Airstrikes continue to target Hamas leaders
More airstrikes rattled northern and southern Gaza early Friday morning as Israeli forces stepped up their campaign against the Palestinian territory's Hamas leaders, reported CNN.
Streets were deserted after sundown in Rafah, along the Egyptian border, as Israeli airstrikes shook buildings a kilometer (0.63 miles) from the target. No running water was available Friday, and stocks of food were running low, CNN Senior International Correspondent Ben Wedeman reported from Rafah.
The latest strikes followed the heaviest shelling of the Palestinian territory since Israel launched its military operation nearly three weeks ago. Israel's push deep into Gaza City triggered heavy battles with Hamas militants, and the third-ranking Hamas leader in the territory died in an Israeli airstrike Thursday, the Islamic militant group reported.
Other bombardments set the United Nations' main relief aid compound afire and damaged a Red Crescent hospital and a foreign journalists' building.
The Al-Quds Hospital, run by the Palestine Red Crescent Society, was hit twice Thursday -- the second time around 10:30 p.m., leaving the facility in flames and forcing the staff and patients to evacuate to the streets. The hospital is located in the Tal Al-Hawa neighborhood, west of central Gaza City.
Meanwhile, Hamas announced that Israeli forces killed Saeed Siam, along with his son and brother, and vowed to avenge his death.
"His blood will be the fuel for the coming victory" according to a statement on Hamas television, Al-Aqsa TV.
Al-Aqsa TV said Siam was killed "in the latest shelling on a house" in Gaza City's Sheikh Radwan neighborhood. It showed images of a body that it said belonged to Siam.
Siam served as interior minister in the Hamas-led government before it was dissolved in 2007. He is considered to be the third most senior member of Hamas' leadership in Gaza, behind former Prime Minister Ismail Haniya and former Foreign Minister Mahmoud al-Zahar.
The Israeli military said its aircraft struck a house near Gaza City where it believed three senior Hamas operatives were present, including Siam. It had no details on casualties.
As it stepped up its military campaign, Israel on Thursday also dispatched senior Defense Ministry official Amos Gilad to Cairo to discuss a cease-fire proposal. A Hamas delegation is also in the Egyptian capital, talking with leaders there who are trying to hammer out a temporary truce.
Israeli officials have said that it was likely the Jewish state would increase its military incursion in Gaza as movement toward a cease-fire progressed.
Israel said it initiated the operation into Gaza -- which is controlled by Hamas -- to stop rocket fire on its southern cities and towns. Thirteen Israelis, including 10 soldiers, have died in the operation in Gaza and from rocket strikes on southern Israel, according to the Israeli military. More than 1,000 Palestinians have been killed, including many civilians, Palestinian medics said.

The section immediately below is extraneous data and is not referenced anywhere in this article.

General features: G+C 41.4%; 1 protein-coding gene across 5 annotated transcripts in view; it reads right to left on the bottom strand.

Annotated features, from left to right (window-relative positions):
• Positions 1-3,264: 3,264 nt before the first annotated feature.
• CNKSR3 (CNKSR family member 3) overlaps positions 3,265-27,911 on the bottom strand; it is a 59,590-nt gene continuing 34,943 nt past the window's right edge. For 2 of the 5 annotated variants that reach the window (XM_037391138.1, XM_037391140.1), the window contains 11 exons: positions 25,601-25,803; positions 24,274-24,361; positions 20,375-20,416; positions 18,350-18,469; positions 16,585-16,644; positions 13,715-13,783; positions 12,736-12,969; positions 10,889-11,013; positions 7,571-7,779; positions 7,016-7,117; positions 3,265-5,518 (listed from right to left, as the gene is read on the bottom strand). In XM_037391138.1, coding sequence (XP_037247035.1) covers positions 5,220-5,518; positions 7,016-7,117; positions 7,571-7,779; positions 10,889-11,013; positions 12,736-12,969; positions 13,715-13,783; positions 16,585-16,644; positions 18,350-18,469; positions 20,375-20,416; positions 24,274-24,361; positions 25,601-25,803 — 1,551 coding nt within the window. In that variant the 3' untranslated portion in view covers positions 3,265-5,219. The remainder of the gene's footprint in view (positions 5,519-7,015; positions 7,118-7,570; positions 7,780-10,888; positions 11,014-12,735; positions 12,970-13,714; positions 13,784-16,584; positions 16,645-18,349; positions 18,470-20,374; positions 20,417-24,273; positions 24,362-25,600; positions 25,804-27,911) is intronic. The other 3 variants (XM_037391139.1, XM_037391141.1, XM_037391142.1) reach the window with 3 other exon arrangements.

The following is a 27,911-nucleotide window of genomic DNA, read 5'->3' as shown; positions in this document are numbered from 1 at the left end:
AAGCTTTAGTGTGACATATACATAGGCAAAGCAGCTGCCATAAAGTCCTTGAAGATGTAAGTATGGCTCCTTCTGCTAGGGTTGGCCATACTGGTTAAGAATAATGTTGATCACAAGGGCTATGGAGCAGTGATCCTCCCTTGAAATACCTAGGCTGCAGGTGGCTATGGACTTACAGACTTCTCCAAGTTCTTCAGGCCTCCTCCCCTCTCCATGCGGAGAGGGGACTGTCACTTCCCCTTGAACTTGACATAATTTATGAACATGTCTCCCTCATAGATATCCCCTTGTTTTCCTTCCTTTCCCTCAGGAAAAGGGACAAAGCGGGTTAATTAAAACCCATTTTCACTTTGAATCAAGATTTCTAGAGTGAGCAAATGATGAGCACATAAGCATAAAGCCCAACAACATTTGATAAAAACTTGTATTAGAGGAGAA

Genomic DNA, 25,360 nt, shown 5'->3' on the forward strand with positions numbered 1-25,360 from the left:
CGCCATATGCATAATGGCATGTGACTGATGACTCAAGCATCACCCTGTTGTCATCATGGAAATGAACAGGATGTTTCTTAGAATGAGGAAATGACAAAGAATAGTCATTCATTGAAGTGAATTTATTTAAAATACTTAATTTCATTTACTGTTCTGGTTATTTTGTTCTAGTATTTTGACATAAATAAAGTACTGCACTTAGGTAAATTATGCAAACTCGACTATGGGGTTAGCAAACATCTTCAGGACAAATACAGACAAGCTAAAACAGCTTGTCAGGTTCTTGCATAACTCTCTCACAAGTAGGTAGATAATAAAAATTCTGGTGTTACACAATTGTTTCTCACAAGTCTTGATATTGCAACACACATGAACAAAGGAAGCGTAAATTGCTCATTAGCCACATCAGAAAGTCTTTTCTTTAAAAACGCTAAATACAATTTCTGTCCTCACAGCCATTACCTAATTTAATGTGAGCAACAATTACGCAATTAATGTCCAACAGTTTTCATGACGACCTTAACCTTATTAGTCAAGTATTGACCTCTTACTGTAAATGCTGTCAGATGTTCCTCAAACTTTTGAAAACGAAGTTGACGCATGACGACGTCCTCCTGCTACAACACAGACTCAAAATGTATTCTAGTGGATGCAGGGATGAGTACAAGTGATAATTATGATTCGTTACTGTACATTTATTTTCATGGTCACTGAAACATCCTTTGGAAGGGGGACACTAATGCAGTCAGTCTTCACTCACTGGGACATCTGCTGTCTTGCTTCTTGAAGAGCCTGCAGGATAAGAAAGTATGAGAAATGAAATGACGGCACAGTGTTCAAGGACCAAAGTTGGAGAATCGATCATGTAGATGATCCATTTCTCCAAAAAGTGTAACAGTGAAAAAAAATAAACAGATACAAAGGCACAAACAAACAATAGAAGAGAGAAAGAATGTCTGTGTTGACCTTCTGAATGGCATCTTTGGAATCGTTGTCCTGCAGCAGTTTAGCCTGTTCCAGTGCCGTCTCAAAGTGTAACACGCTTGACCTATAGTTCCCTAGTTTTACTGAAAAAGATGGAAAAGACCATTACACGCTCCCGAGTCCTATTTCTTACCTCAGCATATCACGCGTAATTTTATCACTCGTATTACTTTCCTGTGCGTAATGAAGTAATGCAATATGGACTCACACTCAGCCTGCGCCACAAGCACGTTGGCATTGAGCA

U.N. Secretary-General Ban Ki-moon is in the region as part of the diplomatic effort to secure a truce. He met with Israeli officials on Thursday, and condemned an Israeli strike that damaged the U.N. Relief and Works Agency's compound in Gaza City that sparked a massive fire and injured three people.
Speaking at a news conference in Tel Aviv with Israeli Foreign Minister Tzipi Livni, Ban said Israeli Defense Minister Ehud Barak said the shelling of the compound "was a grave mistake and he took it very seriously."
Israeli Prime Minister Ehud Olmert expressed sorrow over the incident, but maintained that Israeli forces were reacting to militant fire near the compound. UNRWA director John Ging denied there were any militants at the compound, and also said that at the time there was "no fighting in the vicinity of the compound."
UNRWA's headquarters -- located in a densely populated neighborhood -- was hit repeatedly by shrapnel and artillery, including white phosphorous shells -- the use of which is restricted under international law, according to Ging. Read an aid worker's diary
Some 700 Palestinians were taking shelter in the compound at the time.
Ging said that Olmert apologized to Ban over the incident.
There was no immediate comment from the Israeli military on the allegation of the use of white phosphorous, but Israeli government spokesman Mark Regev noted that Hamas is also armed with phosphorous shells and have recently fired them against Israelis.
According to the U.S.-based group Human Rights Watch, the use of white phosphorus to obscure military movements is "a permissible use in principle," but the substance can burn civilians and start fires in the densely populated region.
The Israel Defense Forces initially denied using the ordnance. But by Monday, Israeli officials said only that any shells fired in Gaza "are in accordance with international law."
The Foreign Press Association has also complained to Israel regarding the shelling of international news agency offices in Gaza City on Thursday. Palestinian security sources said two employees for Abu Dhabi television were wounded in Thursday's incident.
The head of the International Committee of the Red Cross has also complained to Israeli leaders about the shelling of numerous humanitarian aid facilities, including Al-Quds Hospital run by the Palestine Red Crescent Society in Gaza City that was struck during Thursday's assault, sparking a fire.
The blaze "[risked] the lives of around 100 patients and the medical staff caring for them." the ICRC said.
ICRC president Jakob Kellenberger met Thursday with Livni and Barak to ask that its forces protect medical facilities and give the agency access to all parts of Gaza for humanitarian assistance.